If you are doing that, at what point do you expect that same person to cooperate with you when you do not regard them as human beings like you and a national leader like an MP cannot be acknowledged at national events and cannot be respected by anyone. The main challenge that we have in Zimbabwe is a majority of Zimbabweans especially politicians. They love their political parties more than the country Zimbabwe. The people that I have seen in my political journey love their political leaders and their Presidents at political party levels more than they love their country so that even if that person is wrong and messing up, they will not be in a position to say yes or no. So the problem that we have cannot actually be regulated through the Patriotic Bill because patriotism is not a concept that you can regulate through legal processes.  It is an attitude that one has towards their country. How do you cement patriotism, make everyone feel that Zimbabwe is their home? Allow everyone to enjoy even when people come for Independence Day celebrations, acknowledge me as an MDC person when I come there. Accept that Zimbabwe has ZANU PF which is present at the Heroes Acre every time when you are burying a hero. Also acknowledge that Brian Dube can come there as a member of the MDC and still is a member of Zimbabwe. Accept when you see Happymore Chidziva coming there and say this person is from CCC and is here and a Zimbabwean. That way, you would not need to then regulate anyone.

The reason why people end up possibly doing what the Chief Whip was saying, trying to do things through unorthodox means, is because of the intolerance that is there that makes people end up going for other methods of trying to get their voices heard. If you cannot be heard in your own country, you may end up thinking that audience from outside may be relevant. What I believe in is national dialogue. Let us agree that we need to dialogue as political actors. We need to dialogue as national leaders. We need to understand each other. I must know Hon. Chinotimba better than what I read in the newspapers. I must be able to understand a war veteran. I was not there during the war of liberation. If I was alive and grown up, I could have gone to war but I did not. I must only hear from him and respect him. The reason why I end up failing to respect a war veteran is because I only know the other side of a war veteran possibly who was doing a ZANU PF slogan. In that case, when I see a war veteran, I see a ZANU PF member yet I am just supposed to see my liberator.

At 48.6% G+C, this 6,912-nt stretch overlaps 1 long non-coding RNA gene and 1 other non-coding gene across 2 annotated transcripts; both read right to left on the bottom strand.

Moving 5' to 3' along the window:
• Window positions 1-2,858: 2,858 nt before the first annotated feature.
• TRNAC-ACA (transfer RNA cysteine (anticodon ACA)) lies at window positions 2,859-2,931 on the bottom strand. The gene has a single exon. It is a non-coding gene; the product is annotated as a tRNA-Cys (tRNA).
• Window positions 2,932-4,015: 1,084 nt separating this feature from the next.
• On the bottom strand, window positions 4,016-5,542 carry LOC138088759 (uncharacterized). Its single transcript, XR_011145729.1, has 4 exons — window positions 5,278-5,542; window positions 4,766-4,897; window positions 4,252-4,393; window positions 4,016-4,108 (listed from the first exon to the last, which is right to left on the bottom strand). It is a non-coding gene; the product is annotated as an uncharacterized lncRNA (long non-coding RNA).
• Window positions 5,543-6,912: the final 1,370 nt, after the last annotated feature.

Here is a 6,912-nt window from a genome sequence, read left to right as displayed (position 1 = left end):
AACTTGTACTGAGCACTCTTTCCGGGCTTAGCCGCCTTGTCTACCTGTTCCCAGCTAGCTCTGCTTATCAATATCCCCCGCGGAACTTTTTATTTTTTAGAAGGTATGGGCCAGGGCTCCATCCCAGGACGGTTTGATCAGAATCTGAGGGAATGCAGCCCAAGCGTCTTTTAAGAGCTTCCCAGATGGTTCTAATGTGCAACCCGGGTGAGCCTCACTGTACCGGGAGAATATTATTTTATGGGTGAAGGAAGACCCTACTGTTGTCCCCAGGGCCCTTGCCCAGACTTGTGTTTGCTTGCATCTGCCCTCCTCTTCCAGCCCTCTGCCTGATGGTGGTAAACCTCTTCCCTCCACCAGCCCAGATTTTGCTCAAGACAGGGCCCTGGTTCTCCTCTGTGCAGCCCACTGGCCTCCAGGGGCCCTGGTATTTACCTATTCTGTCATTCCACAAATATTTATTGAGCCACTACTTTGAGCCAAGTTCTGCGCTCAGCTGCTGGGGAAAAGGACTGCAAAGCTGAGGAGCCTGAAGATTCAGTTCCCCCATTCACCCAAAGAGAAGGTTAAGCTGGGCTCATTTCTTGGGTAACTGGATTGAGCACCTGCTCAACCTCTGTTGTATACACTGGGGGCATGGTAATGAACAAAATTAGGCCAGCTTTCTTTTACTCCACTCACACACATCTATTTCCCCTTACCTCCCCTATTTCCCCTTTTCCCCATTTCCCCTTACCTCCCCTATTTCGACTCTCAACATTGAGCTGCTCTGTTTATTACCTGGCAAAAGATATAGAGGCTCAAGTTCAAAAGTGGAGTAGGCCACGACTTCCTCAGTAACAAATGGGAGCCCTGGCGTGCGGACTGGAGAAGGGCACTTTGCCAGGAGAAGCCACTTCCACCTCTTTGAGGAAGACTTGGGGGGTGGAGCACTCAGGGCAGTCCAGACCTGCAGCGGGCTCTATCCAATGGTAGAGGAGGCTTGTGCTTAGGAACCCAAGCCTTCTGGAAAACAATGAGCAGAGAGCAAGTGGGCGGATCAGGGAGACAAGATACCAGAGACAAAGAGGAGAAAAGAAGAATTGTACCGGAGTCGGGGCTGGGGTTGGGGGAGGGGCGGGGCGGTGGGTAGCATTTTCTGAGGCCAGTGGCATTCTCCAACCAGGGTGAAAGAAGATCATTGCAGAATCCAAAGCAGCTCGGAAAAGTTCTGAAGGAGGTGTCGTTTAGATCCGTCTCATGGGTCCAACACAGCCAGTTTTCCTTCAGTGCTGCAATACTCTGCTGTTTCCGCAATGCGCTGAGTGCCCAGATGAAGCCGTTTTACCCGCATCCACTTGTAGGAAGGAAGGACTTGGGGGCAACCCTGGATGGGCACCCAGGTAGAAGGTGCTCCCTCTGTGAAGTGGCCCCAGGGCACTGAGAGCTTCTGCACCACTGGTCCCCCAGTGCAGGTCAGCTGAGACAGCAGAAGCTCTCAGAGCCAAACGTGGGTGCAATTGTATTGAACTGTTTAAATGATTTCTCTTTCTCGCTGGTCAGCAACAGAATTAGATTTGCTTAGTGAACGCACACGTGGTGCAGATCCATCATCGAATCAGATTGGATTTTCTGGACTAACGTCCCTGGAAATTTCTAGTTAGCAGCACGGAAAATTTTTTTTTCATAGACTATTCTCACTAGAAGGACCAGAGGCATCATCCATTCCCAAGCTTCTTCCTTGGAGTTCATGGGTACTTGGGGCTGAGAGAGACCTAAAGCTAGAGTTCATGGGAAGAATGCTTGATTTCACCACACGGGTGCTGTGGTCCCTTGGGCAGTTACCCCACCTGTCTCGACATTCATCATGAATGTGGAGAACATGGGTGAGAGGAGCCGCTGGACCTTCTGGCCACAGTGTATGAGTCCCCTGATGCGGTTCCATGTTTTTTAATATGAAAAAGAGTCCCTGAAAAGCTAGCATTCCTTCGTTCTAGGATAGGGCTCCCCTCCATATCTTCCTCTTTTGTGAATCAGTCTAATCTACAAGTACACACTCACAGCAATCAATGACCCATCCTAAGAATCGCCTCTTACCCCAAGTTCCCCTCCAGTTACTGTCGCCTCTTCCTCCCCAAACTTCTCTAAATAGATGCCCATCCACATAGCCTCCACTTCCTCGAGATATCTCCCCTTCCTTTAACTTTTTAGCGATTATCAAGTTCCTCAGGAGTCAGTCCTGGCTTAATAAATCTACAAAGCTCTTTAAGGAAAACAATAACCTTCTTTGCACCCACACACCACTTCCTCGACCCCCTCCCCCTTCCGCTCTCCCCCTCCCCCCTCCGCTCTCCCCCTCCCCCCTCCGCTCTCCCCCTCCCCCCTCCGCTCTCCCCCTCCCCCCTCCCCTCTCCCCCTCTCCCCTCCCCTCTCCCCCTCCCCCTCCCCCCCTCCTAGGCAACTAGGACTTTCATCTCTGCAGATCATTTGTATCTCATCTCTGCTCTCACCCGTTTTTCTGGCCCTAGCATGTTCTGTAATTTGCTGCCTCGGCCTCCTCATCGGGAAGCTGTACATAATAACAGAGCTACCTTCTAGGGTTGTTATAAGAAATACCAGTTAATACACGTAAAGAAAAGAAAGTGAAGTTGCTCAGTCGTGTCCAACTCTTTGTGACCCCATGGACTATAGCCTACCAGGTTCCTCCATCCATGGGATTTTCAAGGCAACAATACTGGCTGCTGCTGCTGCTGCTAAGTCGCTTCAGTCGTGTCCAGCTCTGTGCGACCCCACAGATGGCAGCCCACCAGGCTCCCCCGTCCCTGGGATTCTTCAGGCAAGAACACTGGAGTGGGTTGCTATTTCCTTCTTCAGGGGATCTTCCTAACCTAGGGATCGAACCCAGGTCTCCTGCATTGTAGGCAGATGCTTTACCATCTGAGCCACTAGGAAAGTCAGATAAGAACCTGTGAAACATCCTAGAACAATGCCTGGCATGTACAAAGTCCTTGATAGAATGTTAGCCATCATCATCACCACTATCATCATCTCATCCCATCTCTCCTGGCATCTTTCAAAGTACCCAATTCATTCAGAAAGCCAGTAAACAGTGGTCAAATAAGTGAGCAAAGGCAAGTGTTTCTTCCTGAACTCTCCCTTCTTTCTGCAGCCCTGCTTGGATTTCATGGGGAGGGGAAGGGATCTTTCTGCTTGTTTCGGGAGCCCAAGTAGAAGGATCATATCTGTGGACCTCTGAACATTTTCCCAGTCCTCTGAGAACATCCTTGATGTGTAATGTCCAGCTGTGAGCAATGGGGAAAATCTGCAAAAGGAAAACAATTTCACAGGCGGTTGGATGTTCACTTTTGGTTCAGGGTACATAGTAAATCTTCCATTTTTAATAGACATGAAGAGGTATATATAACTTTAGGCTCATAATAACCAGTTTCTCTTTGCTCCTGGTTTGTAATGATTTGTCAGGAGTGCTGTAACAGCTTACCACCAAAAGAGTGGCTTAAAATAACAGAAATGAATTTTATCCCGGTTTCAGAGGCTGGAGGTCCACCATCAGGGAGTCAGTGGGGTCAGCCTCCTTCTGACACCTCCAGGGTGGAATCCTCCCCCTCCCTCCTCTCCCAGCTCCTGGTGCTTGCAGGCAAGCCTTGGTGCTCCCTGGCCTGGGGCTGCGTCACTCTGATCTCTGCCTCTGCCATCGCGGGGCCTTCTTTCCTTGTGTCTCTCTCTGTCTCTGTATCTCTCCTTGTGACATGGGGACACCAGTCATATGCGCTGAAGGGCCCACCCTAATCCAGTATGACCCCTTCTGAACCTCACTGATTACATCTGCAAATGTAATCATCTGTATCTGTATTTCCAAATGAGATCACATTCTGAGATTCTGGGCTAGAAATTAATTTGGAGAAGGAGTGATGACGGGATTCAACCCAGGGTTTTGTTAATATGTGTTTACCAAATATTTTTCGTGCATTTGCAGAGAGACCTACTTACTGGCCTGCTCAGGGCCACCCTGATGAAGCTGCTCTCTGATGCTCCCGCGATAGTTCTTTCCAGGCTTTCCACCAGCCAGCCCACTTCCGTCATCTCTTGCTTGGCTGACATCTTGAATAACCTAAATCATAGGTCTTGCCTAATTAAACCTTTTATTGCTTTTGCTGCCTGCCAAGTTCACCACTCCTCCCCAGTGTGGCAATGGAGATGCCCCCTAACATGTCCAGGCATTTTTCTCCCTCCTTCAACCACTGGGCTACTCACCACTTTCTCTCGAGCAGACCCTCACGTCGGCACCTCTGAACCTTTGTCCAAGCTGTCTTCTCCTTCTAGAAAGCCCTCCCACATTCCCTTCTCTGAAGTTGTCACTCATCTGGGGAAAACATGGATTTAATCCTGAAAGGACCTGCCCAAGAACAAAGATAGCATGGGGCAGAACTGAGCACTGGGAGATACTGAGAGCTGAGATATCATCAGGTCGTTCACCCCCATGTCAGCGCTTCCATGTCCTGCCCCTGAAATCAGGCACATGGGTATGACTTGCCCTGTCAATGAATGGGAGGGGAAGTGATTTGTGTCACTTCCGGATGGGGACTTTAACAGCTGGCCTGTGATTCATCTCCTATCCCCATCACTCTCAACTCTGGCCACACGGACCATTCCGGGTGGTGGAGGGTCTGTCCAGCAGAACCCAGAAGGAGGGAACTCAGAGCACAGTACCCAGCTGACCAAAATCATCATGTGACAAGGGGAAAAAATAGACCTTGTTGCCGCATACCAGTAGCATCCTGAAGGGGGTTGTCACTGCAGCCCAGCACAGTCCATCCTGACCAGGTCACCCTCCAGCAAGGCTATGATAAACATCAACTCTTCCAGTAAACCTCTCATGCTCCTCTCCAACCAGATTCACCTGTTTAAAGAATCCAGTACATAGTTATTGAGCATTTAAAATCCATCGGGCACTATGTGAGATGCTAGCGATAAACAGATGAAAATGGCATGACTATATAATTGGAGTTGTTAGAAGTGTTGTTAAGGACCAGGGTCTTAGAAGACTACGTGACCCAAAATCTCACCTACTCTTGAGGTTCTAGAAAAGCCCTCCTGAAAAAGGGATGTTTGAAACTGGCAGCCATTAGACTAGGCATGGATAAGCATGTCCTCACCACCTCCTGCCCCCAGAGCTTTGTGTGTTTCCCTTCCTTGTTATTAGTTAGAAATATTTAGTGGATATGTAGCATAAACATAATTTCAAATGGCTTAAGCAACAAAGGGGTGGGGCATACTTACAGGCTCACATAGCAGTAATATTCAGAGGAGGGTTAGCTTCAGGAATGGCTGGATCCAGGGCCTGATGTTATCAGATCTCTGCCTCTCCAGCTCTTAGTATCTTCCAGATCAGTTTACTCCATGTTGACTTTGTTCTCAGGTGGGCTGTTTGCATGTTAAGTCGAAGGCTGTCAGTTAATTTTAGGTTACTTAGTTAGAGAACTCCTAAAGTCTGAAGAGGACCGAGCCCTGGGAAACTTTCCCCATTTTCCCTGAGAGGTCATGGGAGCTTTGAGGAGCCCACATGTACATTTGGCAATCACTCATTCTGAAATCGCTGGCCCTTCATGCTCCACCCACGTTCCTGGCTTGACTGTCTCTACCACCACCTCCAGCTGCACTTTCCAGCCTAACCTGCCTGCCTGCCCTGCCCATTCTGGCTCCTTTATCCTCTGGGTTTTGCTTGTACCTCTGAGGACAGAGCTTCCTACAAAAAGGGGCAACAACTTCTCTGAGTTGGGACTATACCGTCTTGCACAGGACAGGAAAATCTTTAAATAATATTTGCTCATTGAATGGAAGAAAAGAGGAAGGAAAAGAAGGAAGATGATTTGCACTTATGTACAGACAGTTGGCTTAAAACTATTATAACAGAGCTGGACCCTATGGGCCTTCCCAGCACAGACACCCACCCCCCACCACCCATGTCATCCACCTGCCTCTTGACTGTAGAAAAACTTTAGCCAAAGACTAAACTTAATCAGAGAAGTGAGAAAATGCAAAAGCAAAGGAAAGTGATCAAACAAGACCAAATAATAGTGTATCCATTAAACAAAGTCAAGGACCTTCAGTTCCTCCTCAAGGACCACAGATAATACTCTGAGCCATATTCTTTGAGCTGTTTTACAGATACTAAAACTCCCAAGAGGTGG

We must be able to separate especially our war veterans who fought for us all. They did not fight for ZANU PF neither did they fight for ZAPU. They fought for Zimbabwe. When I ask my elders at my home, they tell me that they actually did not do much of these slogans that they are doing now. They were just focused on the nation. I am wondering where we lost it. We only lost it when we got criminals around our leaders who want to exploit political processes for personal gain. These are the ones who are misleading our leaders and causing our leaders to be intolerant. The undeserving leaders that we have in the county both in the ruling party and in the opposition, those people who are there not on merit but because of praise and worship of leaders are the ones who are giving us problems because they are intolerant, rude and they have ideological concoctions. What they intend to do is different from what Zimbabwe was established to do.